I am pretty skeptical of that because of the debt load of the companies [00:21:00] and for some other reasons. But if they proceed with that, it'll be a really interesting fight. We have not yet had a merger where the government has been forced to confront whether streaming is part of the video product market. At some point, they're going to have to address that question, and when they do, lots of other things start to fall apart. And obviously it affects Comcast, but I think it affects the whole ecosystem. And I don't want to take up too much time on that. It's too speculative. But when I think about mergers, there's a US cellular [00:21:30] merger. I think there'll probably be some announcement of a DBS merger, but I don't think those things are that big or important.

Christopher Mitchell (21:38):
The mergers between AT&T, Verizon or the big cable companies you had mentioned they have to divest too many assets. And I think there's also a sense that that would be a step too far, right? Kind of like Comcast buying Time Warner Cable is seen as a step too far, too much consolidation.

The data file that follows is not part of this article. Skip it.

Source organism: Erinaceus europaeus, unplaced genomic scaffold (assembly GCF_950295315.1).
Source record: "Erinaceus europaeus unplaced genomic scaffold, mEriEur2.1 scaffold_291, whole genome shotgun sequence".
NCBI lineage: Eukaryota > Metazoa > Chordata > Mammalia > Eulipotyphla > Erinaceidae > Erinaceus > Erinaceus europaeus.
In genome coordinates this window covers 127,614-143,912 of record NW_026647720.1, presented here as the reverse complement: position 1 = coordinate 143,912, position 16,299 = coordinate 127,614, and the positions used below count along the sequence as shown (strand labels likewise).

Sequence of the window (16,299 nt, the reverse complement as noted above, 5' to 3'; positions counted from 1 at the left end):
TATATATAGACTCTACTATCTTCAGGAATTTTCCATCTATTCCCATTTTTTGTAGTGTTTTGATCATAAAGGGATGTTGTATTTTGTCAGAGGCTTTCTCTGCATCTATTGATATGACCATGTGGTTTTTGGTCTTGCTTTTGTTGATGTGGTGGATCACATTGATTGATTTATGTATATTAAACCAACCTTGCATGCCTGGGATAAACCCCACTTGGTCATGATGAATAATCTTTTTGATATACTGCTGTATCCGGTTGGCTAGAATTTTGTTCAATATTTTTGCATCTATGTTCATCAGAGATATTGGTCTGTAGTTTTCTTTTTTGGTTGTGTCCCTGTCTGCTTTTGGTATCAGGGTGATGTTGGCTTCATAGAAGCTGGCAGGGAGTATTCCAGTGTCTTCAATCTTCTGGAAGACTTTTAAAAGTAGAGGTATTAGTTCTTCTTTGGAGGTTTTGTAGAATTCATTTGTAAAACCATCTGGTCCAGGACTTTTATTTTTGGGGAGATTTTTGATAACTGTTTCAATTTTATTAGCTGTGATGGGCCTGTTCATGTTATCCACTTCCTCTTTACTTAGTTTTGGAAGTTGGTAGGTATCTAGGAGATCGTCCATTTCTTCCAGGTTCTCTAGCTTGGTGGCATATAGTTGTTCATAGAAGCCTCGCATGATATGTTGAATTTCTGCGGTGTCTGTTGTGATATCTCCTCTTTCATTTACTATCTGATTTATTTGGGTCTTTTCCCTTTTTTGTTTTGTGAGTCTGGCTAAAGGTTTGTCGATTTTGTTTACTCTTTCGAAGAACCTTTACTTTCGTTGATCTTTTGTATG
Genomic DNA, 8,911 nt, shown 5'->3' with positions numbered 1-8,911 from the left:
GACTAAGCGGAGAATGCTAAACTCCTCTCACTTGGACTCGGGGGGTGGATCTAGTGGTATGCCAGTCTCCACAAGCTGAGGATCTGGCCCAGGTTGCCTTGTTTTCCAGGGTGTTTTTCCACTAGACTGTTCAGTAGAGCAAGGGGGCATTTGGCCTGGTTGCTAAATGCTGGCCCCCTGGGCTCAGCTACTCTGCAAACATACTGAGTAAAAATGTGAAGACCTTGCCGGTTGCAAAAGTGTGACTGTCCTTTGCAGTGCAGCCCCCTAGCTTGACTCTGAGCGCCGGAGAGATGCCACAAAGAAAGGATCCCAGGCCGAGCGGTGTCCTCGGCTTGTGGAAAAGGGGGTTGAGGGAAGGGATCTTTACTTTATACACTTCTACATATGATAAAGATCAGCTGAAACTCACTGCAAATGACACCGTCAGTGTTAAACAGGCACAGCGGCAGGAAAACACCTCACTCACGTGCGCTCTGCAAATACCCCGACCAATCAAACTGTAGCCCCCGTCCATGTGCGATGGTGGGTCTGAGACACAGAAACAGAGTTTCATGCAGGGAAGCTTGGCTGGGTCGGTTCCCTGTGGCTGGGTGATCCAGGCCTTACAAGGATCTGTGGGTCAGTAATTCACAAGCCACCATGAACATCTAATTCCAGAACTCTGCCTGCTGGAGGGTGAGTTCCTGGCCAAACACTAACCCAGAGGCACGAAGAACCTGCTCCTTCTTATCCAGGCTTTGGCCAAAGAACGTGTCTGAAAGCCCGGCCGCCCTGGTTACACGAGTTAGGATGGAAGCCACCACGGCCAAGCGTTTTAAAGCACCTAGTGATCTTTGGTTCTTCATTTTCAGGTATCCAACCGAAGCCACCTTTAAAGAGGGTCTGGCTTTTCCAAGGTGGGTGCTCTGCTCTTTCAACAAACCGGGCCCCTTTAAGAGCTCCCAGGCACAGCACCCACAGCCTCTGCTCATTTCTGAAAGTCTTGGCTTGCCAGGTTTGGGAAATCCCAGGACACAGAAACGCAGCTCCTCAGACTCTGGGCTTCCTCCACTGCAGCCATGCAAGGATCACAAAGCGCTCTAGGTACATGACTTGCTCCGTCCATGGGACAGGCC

Blair Levin (21:58):
I think that's right though. It was [00:22:00] interesting because the precedent for blocking that deal, the Comcast Home Warner cable deal was a little bit tricky because it was really what was called the geographic expansion merger. Those are generally allowed because they're not competing in the same geographic market. But the D, the FCC were able to block it. Of course, charter was then able to buy it. So now we have two big cable companies, and that's probably a better thing. And it's interesting because they have different incentives. Charter does not own content. [00:22:30] Comcast does. On the other hand, they both have a similar incentive to, shall we say, use wireless both as defense and offense. You could see a joint venture in wireless between those. In fact, in a lot of ways you already see that though much more informal in terms of r and d and stuff like that. If Dish succeeds, I think it opens the door. And of course there's also the question whether [00:23:00] any of the tech folks are interested in these things. I think they know that certainly under the Biden administration, a major tech company buying almost anything of size is a problem. So I don't see that. On the other hand, under Trump, I think Comcast believes they won't be allowed to buy anything as long as they own M-S-N-B-C.